All Saints Day 2017

All Saints’ Day Sermon – 2017
Revelation 7:9-17
1 John 3:1-3
Matthew 5:1-12

In the name of God the Father, God the Son and God the Holy Spirit.  AMEN.

We are celebrating All Saints’ Day today since we did not have a Eucharist on Wednesday.  This is a day that we look back at all of the wonderful Christians who have gone on before us.
Do we have any Saints among us?  Raise your hand if you are a saint. Now raise your hand if you have been baptized.
The term saint is used in the New Testament section of the Bible and is the word hagios meaning: sacred , pure or blameless.  St. Paul writing to the Church at Philippi addresses them as "the saints at Philippi" or to "the saints at Epehsus.”  The Bible uses of the term Saint to mean someone who has committed his life to follow Jesus Christ.
As one Commentator put it: "They became saints by means of the Holy Spirit, which can only come from God. Everyone become a saint of God through baptism.  Being a saint has nothing to do with our goodness - rather it has all to do with Jesus’ mercy.
But what does following Christ entail?  A man named Blondin was a famous tightrope walker in the 19th Century.  In 1859 he walked on a tightrope across the Niagara Falls and then proceeded to walk with a wheelbarrow across the Falls.  When he reached the other side, the crowds cheered. He went up to the crowds and asked them:
"Do you believe that I can walk across the falls on the tightrope without falling off?"  "Yes" many replied: "Then get into my barrow and I’ll take you across."  "You must be joking, "was the reply.  To follow Jesus means getting into Jesus’ wheelbarrow.  It requires trust and faith.  But being saints - those set apart for God - has awesome responsibilities too.
We must take Jesus’ teachings very seriously.
One of the most famous teachings on the quality of Christian life can be found in our Gospel reading today - known as the Beatitudes.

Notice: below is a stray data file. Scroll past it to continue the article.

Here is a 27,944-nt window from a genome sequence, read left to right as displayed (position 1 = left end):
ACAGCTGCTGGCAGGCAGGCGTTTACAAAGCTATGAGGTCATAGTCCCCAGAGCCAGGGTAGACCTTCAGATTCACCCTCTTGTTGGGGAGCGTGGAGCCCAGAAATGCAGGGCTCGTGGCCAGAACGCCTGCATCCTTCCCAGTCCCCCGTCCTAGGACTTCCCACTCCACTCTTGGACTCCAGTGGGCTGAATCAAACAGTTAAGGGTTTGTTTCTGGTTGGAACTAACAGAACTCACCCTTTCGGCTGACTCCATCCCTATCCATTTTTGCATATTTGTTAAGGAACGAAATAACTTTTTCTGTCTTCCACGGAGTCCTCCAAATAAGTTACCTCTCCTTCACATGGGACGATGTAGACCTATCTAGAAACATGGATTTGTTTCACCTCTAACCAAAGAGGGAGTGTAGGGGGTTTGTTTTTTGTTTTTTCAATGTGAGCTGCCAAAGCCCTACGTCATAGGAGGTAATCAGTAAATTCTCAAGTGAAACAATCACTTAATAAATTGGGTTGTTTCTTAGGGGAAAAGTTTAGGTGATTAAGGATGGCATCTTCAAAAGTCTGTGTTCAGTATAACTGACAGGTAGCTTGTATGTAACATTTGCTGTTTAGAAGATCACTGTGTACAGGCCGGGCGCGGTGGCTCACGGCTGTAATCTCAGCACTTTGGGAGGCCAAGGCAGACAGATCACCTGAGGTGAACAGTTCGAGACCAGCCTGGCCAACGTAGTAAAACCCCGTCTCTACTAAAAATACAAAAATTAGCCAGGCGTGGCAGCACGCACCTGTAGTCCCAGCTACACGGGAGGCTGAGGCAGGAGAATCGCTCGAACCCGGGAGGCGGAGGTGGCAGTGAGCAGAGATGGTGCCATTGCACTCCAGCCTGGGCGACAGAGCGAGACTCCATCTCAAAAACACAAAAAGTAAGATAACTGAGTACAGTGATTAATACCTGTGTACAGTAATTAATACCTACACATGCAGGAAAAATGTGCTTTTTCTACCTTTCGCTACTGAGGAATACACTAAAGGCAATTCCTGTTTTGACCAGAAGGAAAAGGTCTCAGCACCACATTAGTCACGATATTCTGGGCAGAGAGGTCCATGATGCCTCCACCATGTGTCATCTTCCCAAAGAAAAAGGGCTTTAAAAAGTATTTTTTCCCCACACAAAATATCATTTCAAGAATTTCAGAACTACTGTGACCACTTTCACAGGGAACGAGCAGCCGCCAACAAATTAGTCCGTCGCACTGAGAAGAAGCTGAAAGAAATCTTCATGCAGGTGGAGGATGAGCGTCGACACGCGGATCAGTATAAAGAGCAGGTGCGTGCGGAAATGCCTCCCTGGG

These are the nine found in Matthew’s gospel:
Jesus said: Blessed are
1. The poor in Spirit
2. Those who Mourn
3. The Meek
4. Those who Hunger and Thirst for righteousness
5. Those who are Merciful
6. The Pure in heart
7. The Peacemakers
8. Those who are Persecuted for righteousness sake AND
9. Those who are insulted because of Christ. 
The Beatitudes reflect the very CHARACTER OF GOD HIMSELF.
Can you see Jesus in these nine Attitudes? Perhaps we can let the Beattidues BE OUR ATTITUDES also.
One day Jesus was asked by a Phariseee what must the man do to inherit eternal life.
Jesus told the man that inheriting eternal life had nothing to do with DOING things for God but rather it had ALL to do with the man’s LIFE ATTITUDE: He told him to Love the Lord your God with all your heart and with all your soul and with all your strength and with all your mind and Love your neighbor as yourself. 
I want to thank Nancy Shaw, Bryan Skinner, Grant Bush and Cindy Robertson for attending our 38th Annual Diocesan Convention.  The highlight of the convention is the Bishop’s address which he gives on the last day.  It reveals the vision he has for us and encourages us to step out on faith.  We talked about being a missional church and it is perfect to go with our readings today.  
We talked about Millennials and Gen Xers.  Here are some of the things he said to allow us to be the church in the world.  He said that Millennials are abandoning the church to find God in the world.  One young man at our table said that GenXers are doing corporal works of mercy.  They are rescuing people from the storm waters, giving supplies to the shelters that opened, working with feeding the hungry through a variety of ways, building houses or ripping out sheetrock after the storm waters receded, volunteering at the AIDS clinic and the food bank.  
The Bishop said that statistics show that people today, contrary to popular opinion, are as spiritually hungry as ever.  That means that we are in the God business, even though the pews are not as full.  People are finding God somewhere else and for us to be the church today we must go outside our walls to engage in ministry.